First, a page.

What to anticipate from the Republican primary election in South Carolina, according to the Associated Press Decision Notes

in Washington, DC — South Carolina's first-in-the-South Republican presidential primary is this coming Saturday. It will be the first head-to-head contest for the final two major contenders since the New Hampshire primary a month ago, pitting Donald Trump against Nikki Haley.

The competition is held in the territory that Haley calls home. She served as the governor of South Carolina for a period of six years until resigning in 2017 to take a position as the United Nations ambassador following the election of Donald Trump as president.

Haley is facing tremendous headwinds in a state where Trump has the support of the majority of the party establishment, has held a considerable lead in recent polls, and has high popularity among the conservative base. Despite her experience, Haley is facing these headwinds.

Trump mocks Haley and downplays her Cabinet duties. Haley has increasingly questioned Trump's fitness for office, most notably condemning his Russia and NATO statements. It contrasts with earlier in the campaign when she and other GOP candidates avoided attacking Trump.

The South Carolina primary frequently predicts the Republican presidential nominee. Since the current state primary started in 1980, all but one GOP primary winner has won the party nomination. Newt Gingrich was the only exception in 2012.

Any registered voter in South Carolina can vote in any party's primary. One party's presidential primary is allowed, therefore Feb. 3 Democratic primary voters cannot vote in the Republican primary.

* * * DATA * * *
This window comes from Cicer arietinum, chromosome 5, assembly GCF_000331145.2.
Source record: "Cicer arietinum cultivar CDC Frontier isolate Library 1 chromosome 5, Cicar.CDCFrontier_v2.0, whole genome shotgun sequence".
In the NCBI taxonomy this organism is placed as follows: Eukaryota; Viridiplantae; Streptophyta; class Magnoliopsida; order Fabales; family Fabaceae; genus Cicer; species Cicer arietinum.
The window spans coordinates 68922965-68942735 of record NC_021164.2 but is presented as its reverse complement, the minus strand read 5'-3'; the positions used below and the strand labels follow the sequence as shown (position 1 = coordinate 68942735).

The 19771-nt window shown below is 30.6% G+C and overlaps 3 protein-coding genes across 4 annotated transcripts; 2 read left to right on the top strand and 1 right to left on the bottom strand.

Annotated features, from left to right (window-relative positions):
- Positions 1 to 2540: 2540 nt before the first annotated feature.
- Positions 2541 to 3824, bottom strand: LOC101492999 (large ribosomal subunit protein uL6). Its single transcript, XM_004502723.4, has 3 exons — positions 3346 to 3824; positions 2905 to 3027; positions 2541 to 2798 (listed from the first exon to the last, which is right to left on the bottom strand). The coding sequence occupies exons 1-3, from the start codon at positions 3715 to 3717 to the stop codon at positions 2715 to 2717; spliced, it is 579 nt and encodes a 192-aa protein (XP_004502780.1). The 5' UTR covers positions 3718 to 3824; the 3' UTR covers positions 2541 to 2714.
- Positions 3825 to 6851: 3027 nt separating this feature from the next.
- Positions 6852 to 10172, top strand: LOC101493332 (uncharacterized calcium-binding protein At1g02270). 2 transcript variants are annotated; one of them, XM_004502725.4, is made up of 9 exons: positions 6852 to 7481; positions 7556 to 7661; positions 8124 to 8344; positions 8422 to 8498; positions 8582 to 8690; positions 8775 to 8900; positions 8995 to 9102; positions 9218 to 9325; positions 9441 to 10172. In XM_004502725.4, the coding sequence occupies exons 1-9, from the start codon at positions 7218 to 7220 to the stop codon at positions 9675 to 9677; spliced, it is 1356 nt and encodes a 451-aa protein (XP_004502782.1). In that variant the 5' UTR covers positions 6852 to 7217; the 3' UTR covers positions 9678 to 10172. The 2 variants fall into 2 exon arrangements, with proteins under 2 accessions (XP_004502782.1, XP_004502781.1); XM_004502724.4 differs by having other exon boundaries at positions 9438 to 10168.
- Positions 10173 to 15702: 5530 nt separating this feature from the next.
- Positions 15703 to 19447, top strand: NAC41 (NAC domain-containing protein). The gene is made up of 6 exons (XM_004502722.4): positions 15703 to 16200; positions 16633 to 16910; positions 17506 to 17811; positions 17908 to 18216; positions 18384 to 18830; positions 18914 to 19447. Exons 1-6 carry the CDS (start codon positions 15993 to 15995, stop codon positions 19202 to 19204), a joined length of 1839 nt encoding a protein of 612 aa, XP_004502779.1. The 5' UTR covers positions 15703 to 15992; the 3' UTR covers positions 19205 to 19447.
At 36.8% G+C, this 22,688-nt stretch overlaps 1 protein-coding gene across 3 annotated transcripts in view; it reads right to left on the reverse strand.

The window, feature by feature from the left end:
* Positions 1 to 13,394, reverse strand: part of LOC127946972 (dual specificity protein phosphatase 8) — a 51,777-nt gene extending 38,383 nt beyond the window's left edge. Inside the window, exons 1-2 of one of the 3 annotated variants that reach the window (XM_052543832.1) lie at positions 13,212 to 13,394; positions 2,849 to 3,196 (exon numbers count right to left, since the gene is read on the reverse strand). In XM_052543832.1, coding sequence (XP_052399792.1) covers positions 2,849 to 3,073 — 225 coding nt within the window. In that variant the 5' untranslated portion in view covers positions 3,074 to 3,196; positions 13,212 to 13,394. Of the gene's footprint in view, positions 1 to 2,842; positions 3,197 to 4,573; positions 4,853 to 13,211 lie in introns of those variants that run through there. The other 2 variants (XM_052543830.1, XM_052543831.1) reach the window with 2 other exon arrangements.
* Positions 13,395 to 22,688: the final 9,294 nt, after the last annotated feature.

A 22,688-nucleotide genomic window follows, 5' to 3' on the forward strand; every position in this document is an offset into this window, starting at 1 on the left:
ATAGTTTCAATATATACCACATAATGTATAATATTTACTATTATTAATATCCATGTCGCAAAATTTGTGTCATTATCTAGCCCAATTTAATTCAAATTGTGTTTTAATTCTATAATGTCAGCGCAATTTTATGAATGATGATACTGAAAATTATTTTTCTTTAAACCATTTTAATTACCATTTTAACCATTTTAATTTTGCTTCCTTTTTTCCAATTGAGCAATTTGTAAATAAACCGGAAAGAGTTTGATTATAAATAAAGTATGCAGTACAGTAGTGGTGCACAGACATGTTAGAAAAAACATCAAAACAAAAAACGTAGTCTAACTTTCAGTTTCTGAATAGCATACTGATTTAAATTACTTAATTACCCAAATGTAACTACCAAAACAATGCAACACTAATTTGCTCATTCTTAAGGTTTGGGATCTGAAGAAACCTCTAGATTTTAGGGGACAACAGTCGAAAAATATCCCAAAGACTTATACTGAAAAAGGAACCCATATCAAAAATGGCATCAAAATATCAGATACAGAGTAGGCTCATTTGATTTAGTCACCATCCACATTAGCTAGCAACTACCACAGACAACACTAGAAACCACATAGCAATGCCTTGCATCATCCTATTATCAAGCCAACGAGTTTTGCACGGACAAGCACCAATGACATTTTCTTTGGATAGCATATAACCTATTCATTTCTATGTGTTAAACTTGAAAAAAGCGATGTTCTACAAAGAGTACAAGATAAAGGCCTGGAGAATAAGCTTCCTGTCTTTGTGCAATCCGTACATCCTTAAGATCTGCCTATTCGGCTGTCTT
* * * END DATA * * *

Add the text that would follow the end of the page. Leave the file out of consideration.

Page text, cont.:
The majority of the electorate, including Democrats and independents who support Haley over Trump but did not vote in the last campaign, had the opportunity to cast their ballots in the Republican race, since only around 4% of registered voters participated in the Democratic contest.

The winner of the statewide vote receives 29 of 50 delegates. A vote in each of the state's seven congressional districts will determine 21 delegates. Each district's highest vote-getter gets three delegates.

Haley last won a difficult GOP primary in South Carolina in 2010, when she easily won a four-way primary runoff. Six years later, Trump won a heated six-way primary in the state to become president and Republican party leader.

Since Trump and Haley last competed against other Republican contenders in South Carolina, the state's political dynamics have undergone significant changes. The outcomes of their previous elections do, however, give light on Saturday's primary.

Haley's greatest showings in the most recent tough South Carolina primary were in counties where Democrats had the highest performance in general elections, while Trump's lowest showings were in counties where they performed the poorest.

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